We’ve mentioned above the various costs in fees and charges for making an international money transfer. You can assume that the providers we’ve given a 5-star rating are a cheap option to send money overseas.
CANSTAR assesses the financial outcome of making an international money transfer through each provider – how much money gets to your recipient after the exchange rate and other fees and costs are charged? We assess each provider for two transaction scenarios:
CANSTAR only rates international money transfers provided by ADIs (institutions that are officially approved for banking in Australia). So you know that every institution on our list of ratings is a reputable source.
Apart from the basics, we also look at whether an institution provides:
Please note that these are a general explanation of the meaning of terms used in relation to international money transfers. Your provider may use different wording and you should read the terms and conditions of your product carefully to understand what fees and charges may apply. Refer to the product disclosure statement (PDS) from your provider for their definitions of terms.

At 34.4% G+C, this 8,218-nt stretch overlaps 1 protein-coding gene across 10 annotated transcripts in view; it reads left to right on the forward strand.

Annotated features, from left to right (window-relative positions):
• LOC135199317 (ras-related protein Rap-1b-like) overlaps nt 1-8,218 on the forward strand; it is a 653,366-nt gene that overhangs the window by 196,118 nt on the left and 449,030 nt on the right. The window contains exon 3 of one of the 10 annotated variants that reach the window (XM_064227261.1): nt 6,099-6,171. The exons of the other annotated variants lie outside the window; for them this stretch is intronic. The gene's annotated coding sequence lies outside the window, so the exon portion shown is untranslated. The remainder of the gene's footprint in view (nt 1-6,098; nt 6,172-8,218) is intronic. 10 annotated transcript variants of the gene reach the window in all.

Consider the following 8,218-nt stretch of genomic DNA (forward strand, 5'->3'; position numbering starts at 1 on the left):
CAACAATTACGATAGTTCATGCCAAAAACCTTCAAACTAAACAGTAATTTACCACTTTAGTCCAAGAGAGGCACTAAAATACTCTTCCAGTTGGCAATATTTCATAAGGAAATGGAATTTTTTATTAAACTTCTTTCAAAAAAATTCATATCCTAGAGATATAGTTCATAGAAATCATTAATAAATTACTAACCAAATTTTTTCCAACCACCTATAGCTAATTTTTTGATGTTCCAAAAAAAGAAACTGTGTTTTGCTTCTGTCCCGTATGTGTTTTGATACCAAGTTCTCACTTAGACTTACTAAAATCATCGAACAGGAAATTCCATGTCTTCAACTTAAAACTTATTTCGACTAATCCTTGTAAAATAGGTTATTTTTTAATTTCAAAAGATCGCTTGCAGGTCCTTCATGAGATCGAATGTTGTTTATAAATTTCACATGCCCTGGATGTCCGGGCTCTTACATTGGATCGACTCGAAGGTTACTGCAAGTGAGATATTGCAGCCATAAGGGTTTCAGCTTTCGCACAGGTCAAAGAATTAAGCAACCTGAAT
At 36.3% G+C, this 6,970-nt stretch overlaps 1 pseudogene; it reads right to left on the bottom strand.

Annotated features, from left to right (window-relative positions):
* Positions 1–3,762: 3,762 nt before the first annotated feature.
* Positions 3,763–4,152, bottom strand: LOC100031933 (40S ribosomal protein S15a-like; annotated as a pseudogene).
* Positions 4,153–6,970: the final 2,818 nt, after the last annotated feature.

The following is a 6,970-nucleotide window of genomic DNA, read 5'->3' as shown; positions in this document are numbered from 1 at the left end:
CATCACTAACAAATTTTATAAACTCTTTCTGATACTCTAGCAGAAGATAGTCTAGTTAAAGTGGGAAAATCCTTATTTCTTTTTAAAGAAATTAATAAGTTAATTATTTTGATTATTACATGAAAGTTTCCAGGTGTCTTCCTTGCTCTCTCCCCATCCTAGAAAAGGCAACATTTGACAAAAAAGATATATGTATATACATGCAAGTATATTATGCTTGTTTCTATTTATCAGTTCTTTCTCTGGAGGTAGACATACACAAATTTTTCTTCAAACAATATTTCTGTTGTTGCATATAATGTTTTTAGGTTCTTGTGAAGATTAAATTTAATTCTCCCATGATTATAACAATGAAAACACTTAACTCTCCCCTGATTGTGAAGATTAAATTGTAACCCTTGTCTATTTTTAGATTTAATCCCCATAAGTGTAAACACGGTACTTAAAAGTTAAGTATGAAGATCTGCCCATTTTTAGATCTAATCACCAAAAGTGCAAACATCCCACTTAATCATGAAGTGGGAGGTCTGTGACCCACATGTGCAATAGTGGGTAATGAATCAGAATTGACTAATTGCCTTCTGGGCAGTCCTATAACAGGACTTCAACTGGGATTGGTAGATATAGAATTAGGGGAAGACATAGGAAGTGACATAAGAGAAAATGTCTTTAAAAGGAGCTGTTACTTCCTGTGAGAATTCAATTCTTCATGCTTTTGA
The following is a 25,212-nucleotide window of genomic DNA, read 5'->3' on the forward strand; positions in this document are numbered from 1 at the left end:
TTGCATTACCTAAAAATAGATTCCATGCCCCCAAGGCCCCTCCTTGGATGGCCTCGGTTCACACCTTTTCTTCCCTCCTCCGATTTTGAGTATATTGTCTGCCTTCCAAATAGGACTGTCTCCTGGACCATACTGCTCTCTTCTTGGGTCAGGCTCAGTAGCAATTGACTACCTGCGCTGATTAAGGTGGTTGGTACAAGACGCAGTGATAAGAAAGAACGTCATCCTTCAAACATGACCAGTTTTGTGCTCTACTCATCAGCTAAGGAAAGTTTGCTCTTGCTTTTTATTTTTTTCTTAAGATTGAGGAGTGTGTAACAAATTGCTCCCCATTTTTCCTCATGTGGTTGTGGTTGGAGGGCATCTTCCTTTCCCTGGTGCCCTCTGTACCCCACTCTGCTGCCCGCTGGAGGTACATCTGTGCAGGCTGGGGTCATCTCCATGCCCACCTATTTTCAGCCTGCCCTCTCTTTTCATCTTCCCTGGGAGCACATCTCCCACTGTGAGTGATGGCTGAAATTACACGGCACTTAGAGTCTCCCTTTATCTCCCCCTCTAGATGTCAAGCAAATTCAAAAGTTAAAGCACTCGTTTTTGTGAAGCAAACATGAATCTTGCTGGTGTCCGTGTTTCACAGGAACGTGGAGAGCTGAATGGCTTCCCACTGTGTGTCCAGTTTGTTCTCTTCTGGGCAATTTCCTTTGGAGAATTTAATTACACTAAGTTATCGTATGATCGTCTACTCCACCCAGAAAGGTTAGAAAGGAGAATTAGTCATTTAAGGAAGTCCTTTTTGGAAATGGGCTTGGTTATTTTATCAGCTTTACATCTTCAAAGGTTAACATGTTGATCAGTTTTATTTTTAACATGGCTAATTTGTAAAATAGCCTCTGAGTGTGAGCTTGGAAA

Account number: The identification number for your account, or for the account to which you are transferring money. When making a money transfer, you will usually need to know the other person’s full name, address, account number, and Branch Number or Bank Identifier Code (SWIFT BIC or IBAN).
ADI (Authorised Deposit-Taking Institution): An institution authorised and accredited to provide banking services and receive and manage deposits in customers’ accounts.
Balance: The amount of money remaining and able to be spent in your savings or transaction account at any point in time.